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OLi

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Reply with quote  #1 
Anybody having some guides or documents on how to reduce vibrations from a small 2 cylinder 4 stroke engine in a light structure? Levels are impressive and one level rubber mount isolation is applied as a original solution but they are in sort of shear mode so they work a bit problematic. It will be added another layer in more conventional compression style isolators next month and maybe it will be enough but if not I am looking for any other ways. I normally look at industrial diesels a few reciprocating compressors and hydraulic pumps but this is a different case. I was thinking a more effective flywheel but it may give other problems and adding some dampers but it may transfer vibration to the frame and that was not wanted. I have balanced 1MW diesels but I believe those flywheels were requiring balancing so it was not reducing firing impulses. I am only providing the wireless measurement system in this case so I am not implying to be the magic explosion motor whisperer part from discussing normal isolator application but maybe it is a different problem to discuss if you seen some solution. If you look at the mount of a engine in a car there seems to be some common designs but I don't know what is good and this is another kind of vehicle that have other restraints. 
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Dan Timberlake

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Reply with quote  #2 
Hi Oli,

What is the frequency of vibration?
What is the orientation of the cylinders?
90 °, inline, opposed ?

What is the orientation of the crank throws?

Are you looking to reduce the vibration on the engine, or the vibration transmitted across the isolators to the vehicle?
How is the power transmitted from the engine to the drive wheels etc?
Constant rpm, or varying over a large range like most cars and motorcycles ?

Got some pictures?

regards,

Dan T

OLi

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Posts: 1,915
Reply with quote  #3 
Cylinders are inline, it looks like a very common engine layout. It looks like 1 and 2xRPM engine speed dominate. A tooth belt drive a gearbox. Special is that it is a small helicopter. We have measured on occasion on jet engine driven more full size helicopters like Hughes and my brute description is that from my view they behave like a flying fan, bladepass dominate. That is not the case here, engine dominate in the frame. I have not seen so much data yet and not from flying, we have 5x3-axxis sensors. Anyway it is the isolation of the engine from the frame that is the goal w/o having the engine shaking to pieces and no modifications that mess with certificates of the engine or reducing the motor vibration to achieve the same lower frame vibration. So when operating, speed is pretty much constant controlled by a governor. It looks like this but maybe smaller.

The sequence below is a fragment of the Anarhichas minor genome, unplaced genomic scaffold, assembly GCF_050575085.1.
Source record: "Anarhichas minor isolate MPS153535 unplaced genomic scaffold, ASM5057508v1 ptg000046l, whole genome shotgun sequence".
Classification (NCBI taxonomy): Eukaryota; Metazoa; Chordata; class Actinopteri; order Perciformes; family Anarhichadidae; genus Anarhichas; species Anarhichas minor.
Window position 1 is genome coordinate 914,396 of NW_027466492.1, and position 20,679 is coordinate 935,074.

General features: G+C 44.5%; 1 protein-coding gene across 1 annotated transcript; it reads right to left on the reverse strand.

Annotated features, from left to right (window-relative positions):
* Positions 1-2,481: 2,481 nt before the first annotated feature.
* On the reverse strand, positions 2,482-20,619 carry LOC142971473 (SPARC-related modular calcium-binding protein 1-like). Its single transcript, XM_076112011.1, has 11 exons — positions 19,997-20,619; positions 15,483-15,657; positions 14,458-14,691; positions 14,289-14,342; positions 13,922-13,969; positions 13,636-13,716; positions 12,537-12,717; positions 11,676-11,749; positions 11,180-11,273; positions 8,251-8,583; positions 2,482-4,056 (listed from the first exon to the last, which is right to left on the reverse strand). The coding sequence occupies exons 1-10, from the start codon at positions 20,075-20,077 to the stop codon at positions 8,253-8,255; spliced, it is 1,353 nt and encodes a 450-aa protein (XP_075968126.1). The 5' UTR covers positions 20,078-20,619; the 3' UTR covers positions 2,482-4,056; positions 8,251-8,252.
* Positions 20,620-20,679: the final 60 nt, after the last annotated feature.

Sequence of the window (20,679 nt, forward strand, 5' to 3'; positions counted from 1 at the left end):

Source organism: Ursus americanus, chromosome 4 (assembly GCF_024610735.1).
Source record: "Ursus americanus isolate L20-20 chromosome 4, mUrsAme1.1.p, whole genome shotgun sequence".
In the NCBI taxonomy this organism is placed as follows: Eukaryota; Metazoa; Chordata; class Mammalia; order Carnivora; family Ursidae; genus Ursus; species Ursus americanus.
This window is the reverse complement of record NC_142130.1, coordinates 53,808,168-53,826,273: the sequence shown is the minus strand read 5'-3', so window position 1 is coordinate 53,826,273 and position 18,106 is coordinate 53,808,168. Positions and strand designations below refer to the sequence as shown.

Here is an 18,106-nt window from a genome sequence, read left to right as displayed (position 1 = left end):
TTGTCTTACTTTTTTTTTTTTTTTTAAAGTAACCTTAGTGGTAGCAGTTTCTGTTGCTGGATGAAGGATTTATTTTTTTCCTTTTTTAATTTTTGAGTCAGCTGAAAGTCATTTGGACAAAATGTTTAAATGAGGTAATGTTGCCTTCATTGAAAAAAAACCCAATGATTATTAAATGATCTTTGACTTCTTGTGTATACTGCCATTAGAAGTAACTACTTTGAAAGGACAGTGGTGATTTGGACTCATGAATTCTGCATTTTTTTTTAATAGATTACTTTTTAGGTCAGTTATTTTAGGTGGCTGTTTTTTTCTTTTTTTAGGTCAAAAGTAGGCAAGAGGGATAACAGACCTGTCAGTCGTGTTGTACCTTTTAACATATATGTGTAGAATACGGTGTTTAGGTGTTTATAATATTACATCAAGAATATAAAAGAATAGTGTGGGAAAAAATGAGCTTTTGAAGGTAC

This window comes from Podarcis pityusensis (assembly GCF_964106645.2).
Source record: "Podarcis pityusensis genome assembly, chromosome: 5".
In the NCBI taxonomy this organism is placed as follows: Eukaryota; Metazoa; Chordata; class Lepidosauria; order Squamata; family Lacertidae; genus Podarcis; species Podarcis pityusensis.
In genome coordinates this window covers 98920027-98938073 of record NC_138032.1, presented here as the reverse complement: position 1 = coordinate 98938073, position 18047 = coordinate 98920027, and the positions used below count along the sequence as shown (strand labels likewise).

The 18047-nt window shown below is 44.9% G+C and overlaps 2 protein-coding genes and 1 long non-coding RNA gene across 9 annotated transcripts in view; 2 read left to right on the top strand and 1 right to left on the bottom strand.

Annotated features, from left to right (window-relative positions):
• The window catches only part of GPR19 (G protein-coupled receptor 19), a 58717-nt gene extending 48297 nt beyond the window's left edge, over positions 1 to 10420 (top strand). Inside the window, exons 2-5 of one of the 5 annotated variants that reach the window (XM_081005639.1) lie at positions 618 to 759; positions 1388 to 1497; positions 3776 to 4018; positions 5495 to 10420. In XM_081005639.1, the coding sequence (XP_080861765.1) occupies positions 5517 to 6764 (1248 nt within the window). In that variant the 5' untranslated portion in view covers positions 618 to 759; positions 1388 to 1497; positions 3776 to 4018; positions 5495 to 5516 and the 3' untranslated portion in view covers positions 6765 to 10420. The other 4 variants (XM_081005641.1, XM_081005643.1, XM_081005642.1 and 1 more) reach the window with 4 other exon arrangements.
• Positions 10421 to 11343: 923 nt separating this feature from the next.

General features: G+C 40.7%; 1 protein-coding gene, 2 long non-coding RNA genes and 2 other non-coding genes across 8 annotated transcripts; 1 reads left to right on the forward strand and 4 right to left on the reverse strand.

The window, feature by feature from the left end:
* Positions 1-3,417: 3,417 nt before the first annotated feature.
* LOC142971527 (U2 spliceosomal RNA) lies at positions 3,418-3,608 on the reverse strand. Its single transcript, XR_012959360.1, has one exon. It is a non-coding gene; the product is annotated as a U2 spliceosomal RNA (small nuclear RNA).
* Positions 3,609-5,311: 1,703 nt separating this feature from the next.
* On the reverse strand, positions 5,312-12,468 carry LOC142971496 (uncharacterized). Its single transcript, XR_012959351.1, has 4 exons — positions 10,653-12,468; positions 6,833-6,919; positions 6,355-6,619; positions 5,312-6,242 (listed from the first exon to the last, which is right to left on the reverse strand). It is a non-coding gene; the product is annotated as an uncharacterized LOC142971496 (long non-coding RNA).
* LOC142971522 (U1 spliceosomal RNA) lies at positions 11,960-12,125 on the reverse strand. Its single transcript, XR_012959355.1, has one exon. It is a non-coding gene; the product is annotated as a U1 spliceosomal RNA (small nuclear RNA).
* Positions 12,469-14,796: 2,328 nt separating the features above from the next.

frontimg2.jpg 


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Good Vibrations since early 1950's, first patented vibrometer 1956 in the US.
http://www.vtab.se
Walt Strong

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Posts: 889
Reply with quote  #4 
Olov,

A few search notes:

First order Second order vibrations 

From <http://www.eng-tips.com/viewthread.cfm?qid=366049>

 

Engine Mount Analysis Methodology

http://altairatc.com/india/previous-events/2011/presenters/RL_07_Engine_mount_analysis_methodology_Piaggio.pdf

 

Search: small 2-cylinder 4-cycle engine vibration mounts

 

LORD SMALL ENGINE MOUNTS

From <http://rubberpartscatalog.com/home/products/Vibration-Control/Small-Industrial-Engine-Mounts>

 

http://www.compactradialengines.com/

 

Search: ultralight 2-cycle engine vibration mounts

LORD ENGINE MOUNTS FOR ULTRALIGHTS

From <http://www.aircraftspruce.com/catalog/eppages/lordMount.php>

 

https://www.bing.com/images/search?q=ultralight+2-cycle+engine+vibration+mounts&qpvt=ultralight+2-cycle+engine+vibration+mounts&FORM=IGRE

I believe your engine photo came from the reference above and indicates the engine is a 2-cycle. The 2xSS vibrations from a 2-cylinder 2-cycle engine is caused by mechanical reciprocating forces and from pulsation at firing frequency. A few tips that you probably already know:

1) Do not use typical/catalog transmissibility data based on infinitely rigid foundation -- it is not a rigid structure!
2) Select fail-safe vibration mount/isolator design -- helicopters do not fly well after engine falls off!
3) Try to locate vibration mounts so linear and rotation forces act on center of engine gravity
4) Tune vibration mounts so forcing frequencies do not match/excite natural frequencies
5) Have fun, but let someone else (youngster) take the first few flights!!

Walt


OLi

Sr. Member
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Posts: 1,915
Reply with quote  #5 
Thank you Walt! It is luckily not human grade ;-)
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Good Vibrations since early 1950's, first patented vibrometer 1956 in the US.
http://www.vtab.se
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